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New technology may help with detecting brain injury

Brain injuries can take a toll on the ability to recall information or understand new things. As a result, it can have a drastically negative effect on an individual's overall quality of life. However, new technology that is currently being developed specifically for soldiers may soon help medical professionals to detect if individuals have suffered a serious brain injury. While use of this technology is said to be some 18 months away, it may ultimately be helpful in the diagnosis and treatment of some brain injuries in West Virginia and across the United States.

The system is called a Blast Load Assessment Sense and Test, or BLAST. The sensors are inserted in a soldier's body armor and helmet. When an explosion takes place and impacts the soldier, the technology can measure shock pressure and then share this information by use of a scanner. 

The portable system can easily be combined with a high-technology neurological tool so that medical staff can determine if a soldier is capable of continuing to work. The ultimate goal of the creators of the system is to enable medical professionals to determine who requires precautionary attention, based on whether they are displaying signs of brain injury. These kinds of technologies are considered game changers in the fight against traumatic brain injury, though it remains to be see if they are applicable to other brain injury scenarios -- such as athletes in contact sports.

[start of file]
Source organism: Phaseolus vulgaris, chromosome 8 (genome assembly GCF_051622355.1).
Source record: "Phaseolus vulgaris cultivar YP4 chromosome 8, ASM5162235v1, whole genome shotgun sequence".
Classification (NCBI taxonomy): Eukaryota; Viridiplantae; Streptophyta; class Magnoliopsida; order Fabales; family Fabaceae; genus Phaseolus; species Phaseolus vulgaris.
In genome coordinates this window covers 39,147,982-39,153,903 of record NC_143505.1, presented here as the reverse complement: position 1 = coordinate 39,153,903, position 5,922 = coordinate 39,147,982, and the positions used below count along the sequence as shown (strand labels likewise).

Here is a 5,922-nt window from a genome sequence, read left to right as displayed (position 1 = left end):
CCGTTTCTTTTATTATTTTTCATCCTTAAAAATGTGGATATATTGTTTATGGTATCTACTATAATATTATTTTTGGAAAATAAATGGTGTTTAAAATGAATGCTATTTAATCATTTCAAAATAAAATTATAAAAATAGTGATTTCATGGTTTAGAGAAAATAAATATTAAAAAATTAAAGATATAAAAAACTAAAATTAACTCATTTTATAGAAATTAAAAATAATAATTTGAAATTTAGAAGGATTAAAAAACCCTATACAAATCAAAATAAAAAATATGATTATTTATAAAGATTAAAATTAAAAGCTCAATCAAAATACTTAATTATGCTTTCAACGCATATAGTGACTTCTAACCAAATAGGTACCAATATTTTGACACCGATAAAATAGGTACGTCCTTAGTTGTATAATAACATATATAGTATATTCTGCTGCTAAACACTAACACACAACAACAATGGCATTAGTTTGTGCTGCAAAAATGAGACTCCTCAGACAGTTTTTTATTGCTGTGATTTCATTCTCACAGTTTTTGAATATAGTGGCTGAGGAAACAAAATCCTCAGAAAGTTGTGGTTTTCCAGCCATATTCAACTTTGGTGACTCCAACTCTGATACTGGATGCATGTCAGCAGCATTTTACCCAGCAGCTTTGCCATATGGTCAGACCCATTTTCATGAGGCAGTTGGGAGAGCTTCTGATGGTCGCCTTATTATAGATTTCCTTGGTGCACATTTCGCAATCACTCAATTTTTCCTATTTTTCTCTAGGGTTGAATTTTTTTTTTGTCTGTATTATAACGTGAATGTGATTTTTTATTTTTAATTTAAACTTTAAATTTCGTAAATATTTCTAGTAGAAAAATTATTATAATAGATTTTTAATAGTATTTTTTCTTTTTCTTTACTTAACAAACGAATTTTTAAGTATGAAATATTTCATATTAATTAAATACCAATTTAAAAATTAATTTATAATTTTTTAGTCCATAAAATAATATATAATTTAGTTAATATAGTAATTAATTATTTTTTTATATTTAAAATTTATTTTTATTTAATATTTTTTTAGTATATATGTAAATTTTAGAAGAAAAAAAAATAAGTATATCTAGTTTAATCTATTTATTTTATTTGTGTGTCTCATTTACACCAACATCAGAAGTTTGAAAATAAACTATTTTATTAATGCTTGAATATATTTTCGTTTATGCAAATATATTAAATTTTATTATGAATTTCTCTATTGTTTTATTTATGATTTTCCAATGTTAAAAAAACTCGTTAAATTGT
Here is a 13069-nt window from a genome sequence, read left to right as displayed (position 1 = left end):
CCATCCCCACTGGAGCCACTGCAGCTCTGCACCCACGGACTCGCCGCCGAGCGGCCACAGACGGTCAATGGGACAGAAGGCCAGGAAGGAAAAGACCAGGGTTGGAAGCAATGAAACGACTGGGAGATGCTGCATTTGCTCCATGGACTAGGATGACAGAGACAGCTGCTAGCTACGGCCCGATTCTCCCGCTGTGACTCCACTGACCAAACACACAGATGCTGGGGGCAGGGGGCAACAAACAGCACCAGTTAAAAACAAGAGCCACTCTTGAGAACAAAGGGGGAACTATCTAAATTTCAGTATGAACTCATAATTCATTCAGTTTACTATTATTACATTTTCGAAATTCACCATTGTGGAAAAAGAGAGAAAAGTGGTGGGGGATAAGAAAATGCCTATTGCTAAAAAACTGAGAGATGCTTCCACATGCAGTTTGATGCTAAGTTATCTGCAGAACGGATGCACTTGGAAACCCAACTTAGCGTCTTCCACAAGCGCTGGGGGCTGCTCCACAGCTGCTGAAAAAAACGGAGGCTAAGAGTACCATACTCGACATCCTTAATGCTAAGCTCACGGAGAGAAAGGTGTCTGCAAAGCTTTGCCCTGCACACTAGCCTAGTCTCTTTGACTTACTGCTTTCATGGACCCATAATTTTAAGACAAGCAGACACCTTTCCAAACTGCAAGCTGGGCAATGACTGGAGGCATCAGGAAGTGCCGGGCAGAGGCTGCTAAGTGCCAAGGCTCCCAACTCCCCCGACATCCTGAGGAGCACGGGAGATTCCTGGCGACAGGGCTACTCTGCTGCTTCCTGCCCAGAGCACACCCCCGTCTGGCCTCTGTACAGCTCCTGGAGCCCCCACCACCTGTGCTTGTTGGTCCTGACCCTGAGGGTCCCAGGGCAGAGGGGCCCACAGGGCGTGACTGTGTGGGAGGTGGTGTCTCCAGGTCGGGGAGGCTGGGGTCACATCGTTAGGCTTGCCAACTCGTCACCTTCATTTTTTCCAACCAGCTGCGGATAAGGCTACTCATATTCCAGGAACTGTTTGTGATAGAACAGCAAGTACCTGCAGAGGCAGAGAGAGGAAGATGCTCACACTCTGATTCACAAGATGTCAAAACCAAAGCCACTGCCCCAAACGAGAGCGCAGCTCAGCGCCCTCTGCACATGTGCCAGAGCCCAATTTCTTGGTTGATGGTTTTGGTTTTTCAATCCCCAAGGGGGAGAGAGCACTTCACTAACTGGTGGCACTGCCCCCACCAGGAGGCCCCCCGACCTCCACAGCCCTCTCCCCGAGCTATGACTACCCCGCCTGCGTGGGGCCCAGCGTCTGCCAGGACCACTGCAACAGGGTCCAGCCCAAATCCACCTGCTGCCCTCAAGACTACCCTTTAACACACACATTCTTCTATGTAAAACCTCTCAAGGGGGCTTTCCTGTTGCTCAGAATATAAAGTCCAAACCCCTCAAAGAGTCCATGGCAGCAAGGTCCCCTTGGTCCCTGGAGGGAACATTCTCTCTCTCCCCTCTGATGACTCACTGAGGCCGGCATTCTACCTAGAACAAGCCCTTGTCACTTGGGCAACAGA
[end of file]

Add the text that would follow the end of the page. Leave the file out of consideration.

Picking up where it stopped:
In some cases, a person's brain injury is caused by another party. For instance, a property owner in West Virginia may have neglected to remove debris that ended up causing a person to slip, fall and strike his head against the ground. In addition, a negligent driver might cause a motor vehicle accident that results in a brain injury for another motorist. In such cases, the brain injury victim may decide to file a personal injury claim against the reportedly at-fault party, seeking monetary damages that -- if awarded -- may help the individual to cover his or her medical costs and other losses.

Source:, "Smart body armour could soon detect soldiers' brain injuries", Conor Allison, Jan. 16, 2017

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